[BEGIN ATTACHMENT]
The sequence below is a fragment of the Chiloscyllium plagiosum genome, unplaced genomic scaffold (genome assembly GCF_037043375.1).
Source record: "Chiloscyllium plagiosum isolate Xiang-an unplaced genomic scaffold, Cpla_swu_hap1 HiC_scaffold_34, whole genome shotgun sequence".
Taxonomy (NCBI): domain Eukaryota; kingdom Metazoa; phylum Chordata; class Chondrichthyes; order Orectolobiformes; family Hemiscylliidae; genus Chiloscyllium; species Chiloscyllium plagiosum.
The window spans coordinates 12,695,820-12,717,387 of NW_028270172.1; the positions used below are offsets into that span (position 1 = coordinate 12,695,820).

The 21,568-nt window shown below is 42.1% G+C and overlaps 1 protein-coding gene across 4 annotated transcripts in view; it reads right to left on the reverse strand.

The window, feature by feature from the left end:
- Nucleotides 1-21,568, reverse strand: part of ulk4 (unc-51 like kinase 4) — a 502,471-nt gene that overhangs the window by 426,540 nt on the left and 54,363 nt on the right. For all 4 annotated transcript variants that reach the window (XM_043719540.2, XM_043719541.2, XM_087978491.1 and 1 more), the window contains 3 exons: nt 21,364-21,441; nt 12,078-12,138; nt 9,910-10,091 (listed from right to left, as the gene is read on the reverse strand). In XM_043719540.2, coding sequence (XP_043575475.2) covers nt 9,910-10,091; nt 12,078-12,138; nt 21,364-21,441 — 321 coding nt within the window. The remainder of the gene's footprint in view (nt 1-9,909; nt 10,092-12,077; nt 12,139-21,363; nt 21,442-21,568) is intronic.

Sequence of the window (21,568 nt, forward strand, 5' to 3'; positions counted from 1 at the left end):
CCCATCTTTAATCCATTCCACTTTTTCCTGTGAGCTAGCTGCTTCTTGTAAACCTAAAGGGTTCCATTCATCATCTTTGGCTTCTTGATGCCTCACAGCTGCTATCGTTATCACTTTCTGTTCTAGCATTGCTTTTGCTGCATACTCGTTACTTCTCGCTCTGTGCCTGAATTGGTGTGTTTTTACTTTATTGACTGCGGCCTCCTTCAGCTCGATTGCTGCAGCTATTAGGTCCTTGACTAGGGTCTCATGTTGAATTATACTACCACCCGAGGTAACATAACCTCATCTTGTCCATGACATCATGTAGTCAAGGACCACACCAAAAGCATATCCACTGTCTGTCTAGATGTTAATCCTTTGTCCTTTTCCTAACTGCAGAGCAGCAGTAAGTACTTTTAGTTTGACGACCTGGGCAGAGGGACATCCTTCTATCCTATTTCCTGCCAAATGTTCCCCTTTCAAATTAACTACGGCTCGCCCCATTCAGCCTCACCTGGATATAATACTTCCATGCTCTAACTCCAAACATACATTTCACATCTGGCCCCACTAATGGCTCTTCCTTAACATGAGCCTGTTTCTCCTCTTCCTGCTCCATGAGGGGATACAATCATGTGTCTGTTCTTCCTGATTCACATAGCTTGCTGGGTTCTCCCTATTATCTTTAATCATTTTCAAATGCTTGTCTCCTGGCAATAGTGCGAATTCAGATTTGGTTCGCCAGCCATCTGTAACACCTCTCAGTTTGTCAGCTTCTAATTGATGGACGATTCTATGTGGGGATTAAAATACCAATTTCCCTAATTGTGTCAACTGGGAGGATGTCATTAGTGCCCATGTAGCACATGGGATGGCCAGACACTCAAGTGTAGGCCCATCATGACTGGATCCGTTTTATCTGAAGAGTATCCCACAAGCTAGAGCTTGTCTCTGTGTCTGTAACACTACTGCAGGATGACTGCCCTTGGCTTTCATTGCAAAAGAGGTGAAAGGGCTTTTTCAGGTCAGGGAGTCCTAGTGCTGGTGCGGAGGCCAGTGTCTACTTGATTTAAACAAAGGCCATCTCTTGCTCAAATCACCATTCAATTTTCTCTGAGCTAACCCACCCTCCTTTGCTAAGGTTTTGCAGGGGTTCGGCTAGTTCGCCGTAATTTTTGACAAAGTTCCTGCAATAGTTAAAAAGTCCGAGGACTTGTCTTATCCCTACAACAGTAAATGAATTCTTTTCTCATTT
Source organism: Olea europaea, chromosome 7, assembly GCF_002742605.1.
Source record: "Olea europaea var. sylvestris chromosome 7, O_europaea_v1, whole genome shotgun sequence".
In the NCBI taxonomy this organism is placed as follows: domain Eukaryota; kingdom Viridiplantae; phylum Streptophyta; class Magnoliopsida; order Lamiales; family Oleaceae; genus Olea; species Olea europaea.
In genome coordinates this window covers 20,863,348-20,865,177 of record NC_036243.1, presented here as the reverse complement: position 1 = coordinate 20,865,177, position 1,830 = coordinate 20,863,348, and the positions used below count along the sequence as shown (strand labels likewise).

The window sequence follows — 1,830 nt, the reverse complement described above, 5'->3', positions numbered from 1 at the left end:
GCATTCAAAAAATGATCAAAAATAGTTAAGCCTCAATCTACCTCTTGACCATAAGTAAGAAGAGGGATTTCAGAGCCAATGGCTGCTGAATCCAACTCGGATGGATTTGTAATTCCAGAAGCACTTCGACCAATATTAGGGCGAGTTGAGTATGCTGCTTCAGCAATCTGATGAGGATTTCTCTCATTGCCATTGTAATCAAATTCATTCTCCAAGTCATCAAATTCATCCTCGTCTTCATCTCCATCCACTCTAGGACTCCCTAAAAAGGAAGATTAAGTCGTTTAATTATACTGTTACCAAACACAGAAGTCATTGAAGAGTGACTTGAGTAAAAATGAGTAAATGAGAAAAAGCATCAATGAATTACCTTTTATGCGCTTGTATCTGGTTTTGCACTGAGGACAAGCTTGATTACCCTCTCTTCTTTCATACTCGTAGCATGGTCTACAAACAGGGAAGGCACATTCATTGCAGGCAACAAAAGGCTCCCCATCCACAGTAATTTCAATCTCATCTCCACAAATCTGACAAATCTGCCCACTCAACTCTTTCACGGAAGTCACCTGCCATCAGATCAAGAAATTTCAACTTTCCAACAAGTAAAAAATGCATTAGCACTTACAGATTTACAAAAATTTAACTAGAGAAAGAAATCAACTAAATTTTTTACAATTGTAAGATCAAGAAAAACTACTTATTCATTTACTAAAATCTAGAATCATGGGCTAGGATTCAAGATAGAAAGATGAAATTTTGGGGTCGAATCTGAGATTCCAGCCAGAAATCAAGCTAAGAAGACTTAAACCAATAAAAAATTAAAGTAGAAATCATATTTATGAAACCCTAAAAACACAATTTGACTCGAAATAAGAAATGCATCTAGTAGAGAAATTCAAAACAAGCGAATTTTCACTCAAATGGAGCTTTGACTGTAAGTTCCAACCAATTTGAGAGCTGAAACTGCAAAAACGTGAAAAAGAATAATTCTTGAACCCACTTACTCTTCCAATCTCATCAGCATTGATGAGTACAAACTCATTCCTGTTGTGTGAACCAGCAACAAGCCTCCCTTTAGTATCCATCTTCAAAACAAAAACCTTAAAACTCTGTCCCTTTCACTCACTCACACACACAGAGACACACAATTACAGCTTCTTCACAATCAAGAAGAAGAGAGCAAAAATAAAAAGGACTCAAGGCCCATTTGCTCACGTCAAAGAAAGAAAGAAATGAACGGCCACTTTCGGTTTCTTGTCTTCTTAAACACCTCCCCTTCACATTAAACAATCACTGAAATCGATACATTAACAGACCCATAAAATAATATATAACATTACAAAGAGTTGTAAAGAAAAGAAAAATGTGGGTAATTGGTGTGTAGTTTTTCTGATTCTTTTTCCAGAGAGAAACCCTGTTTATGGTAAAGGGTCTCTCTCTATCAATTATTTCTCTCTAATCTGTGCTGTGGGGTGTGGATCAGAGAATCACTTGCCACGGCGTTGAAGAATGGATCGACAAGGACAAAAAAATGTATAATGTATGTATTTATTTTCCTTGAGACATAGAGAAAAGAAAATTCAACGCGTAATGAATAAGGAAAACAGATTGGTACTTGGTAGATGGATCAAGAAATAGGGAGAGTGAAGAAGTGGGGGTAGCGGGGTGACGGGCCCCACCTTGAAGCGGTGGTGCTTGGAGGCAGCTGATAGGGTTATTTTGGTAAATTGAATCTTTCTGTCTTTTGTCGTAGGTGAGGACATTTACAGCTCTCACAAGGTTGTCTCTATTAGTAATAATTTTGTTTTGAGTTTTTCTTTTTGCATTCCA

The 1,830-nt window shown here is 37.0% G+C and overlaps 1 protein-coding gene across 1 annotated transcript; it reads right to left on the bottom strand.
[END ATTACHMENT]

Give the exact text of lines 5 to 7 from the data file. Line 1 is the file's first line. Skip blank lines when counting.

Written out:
The 21,568-nt window shown below is 42.1% G+C and overlaps 1 protein-coding gene across 4 annotated transcripts in view; it reads right to left on the reverse strand.

The window, feature by feature from the left end:
- Nucleotides 1-21,568, reverse strand: part of ulk4 (unc-51 like kinase 4) — a 502,471-nt gene that overhangs the window by 426,540 nt on the left and 54,363 nt on the right. For all 4 annotated transcript variants that reach the window (XM_043719540.2, XM_043719541.2, XM_087978491.1 and 1 more), the window contains 3 exons: nt 21,364-21,441; nt 12,078-12,138; nt 9,910-10,091 (listed from right to left, as the gene is read on the reverse strand). In XM_043719540.2, coding sequence (XP_043575475.2) covers nt 9,910-10,091; nt 12,078-12,138; nt 21,364-21,441 — 321 coding nt within the window. The remainder of the gene's footprint in view (nt 1-9,909; nt 10,092-12,077; nt 12,139-21,363; nt 21,442-21,568) is intronic.